Hydrogen fuel cells developer raises $51 millionOctober 22, 2013
Funds to aid Intelligent Energy in its hydrogen fuel endeavors
Intelligent Energy, a leading developer of hydrogen fuel cells, has announced that it has raised $51 million in recent funding initiatives. The money, which is the most the company has raised since it began operating, is meant to aid in expansion efforts and will help fund new research and development endeavors focused on the commercialization of hydrogen fuel cells. Some of this money will go toward the deployment of a stationary fuel cell system in India, which will serve to provide back-up electrical power when needed.
Hydrogen continues to gain momentum in the auto industry
Hydrogen fuel cells have become quite popular in the auto industry. Suzuki has shown some interest in these energy systems and has used them to some degree in the past. Suzuki has plans to increase its use of fuel cells in the future as the transportation world begins to grow more accommodating of the technology. Intelligent Energy designs fuel cells for transportation applications as well as for other purposes.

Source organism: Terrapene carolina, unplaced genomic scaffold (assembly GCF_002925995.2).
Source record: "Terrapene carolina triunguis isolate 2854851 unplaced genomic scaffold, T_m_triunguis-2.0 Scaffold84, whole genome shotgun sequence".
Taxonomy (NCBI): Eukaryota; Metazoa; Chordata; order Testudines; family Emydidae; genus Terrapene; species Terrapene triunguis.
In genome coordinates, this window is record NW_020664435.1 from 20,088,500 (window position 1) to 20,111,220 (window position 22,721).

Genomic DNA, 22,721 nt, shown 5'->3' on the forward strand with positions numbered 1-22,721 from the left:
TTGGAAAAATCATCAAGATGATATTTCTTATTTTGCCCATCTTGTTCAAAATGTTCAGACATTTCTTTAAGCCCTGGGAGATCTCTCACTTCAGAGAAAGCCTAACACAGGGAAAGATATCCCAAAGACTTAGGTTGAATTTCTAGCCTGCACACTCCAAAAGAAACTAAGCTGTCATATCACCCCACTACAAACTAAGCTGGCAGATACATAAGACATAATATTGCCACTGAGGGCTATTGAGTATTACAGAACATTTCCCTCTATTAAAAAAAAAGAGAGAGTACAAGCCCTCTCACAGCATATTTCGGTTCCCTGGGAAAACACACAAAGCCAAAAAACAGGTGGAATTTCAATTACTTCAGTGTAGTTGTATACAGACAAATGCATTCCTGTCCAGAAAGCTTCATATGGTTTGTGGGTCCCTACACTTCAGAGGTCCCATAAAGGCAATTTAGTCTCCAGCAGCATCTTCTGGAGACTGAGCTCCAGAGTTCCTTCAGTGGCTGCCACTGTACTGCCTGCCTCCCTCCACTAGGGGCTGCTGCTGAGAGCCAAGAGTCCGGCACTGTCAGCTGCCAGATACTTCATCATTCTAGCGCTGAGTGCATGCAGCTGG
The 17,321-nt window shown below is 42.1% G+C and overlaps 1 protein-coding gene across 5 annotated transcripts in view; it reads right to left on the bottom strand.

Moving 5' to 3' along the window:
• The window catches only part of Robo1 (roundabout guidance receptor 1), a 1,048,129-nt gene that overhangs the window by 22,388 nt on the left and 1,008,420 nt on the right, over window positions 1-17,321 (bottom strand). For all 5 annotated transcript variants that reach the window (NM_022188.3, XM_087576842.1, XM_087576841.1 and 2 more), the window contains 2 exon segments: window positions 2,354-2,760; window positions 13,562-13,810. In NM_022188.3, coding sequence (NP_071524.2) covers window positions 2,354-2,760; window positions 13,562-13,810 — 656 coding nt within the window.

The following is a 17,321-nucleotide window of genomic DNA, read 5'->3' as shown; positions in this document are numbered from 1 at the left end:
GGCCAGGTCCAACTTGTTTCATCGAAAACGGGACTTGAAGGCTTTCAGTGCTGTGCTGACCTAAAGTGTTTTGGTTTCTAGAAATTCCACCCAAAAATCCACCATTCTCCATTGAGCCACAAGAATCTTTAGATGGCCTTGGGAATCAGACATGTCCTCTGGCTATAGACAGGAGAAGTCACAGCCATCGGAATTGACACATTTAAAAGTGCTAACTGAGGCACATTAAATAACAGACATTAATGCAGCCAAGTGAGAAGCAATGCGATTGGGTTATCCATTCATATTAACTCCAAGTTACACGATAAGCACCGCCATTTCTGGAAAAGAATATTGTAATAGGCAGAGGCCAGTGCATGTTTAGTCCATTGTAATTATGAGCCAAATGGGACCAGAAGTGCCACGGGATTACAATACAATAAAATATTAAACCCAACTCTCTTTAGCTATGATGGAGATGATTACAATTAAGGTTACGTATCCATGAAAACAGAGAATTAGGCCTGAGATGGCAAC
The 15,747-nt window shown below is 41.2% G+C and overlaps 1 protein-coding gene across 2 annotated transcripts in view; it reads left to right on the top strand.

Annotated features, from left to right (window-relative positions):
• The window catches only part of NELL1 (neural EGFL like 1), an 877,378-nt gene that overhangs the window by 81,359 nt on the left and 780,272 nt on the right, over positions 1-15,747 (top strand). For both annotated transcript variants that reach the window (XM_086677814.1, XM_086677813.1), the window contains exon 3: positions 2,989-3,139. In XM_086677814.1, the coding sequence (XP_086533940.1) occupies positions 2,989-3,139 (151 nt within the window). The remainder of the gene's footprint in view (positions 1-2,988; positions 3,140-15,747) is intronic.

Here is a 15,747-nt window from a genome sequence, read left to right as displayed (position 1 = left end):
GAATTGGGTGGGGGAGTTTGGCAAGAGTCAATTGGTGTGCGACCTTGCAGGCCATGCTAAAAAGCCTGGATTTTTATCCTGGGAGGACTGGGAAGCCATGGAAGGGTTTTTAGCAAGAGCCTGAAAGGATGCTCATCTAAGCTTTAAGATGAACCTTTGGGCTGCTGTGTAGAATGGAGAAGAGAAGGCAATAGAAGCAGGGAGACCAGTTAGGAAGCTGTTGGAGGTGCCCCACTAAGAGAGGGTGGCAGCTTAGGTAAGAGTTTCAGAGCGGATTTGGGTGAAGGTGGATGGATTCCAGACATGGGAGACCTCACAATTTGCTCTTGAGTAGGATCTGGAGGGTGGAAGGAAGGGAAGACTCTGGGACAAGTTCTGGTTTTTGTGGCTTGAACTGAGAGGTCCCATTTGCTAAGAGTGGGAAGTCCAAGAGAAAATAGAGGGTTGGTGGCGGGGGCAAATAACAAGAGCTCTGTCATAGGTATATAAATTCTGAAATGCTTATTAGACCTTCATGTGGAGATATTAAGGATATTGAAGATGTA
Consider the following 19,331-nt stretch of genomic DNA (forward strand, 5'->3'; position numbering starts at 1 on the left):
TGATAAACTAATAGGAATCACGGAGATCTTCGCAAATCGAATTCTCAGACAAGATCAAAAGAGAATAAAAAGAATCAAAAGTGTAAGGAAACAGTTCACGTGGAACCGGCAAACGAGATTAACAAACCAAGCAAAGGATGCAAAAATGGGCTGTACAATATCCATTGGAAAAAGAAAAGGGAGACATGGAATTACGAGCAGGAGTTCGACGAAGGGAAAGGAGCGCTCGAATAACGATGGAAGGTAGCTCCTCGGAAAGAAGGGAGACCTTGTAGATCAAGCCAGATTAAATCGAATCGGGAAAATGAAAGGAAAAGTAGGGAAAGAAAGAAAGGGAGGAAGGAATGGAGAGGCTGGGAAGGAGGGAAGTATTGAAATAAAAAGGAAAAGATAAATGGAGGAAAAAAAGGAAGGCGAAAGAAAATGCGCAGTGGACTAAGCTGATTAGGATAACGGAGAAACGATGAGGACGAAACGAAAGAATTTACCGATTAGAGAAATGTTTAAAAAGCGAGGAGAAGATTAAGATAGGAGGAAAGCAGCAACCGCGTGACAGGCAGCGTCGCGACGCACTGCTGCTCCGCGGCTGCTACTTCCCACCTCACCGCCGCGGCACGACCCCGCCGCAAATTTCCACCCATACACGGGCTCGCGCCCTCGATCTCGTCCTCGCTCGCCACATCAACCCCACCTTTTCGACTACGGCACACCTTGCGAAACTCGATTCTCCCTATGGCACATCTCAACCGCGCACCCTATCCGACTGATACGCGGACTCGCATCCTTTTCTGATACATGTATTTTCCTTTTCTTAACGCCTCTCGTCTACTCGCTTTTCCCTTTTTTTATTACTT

Fuel cells garner acclaim due to their environmentally friendly nature
Fuel cells have won acclaim because of their ability to produce clean electricity. These energy systems are able to produce electrical power without also producing any harmful emissions. Indeed, the only emissions that are associated with fuel cells is water vapor and oxygen. Hydrogen fuel production, however, is typically accomplished through the use of fossil-fuels, making the production of hydrogen somewhat unfriendly to the environment.
Funds may be a major boon for Intelligent Energy
Intelligent Energy is one of the few companies in the fuel cell industry that has managed to attain some degree of commercial success. The funds the company has raised recently is expected to add further momentum behind this success and help Intelligent Energy deploy its fuel cells in a variety of industries. The money is also likely to help the company develop new fuel cells that are less expensive than conventional models.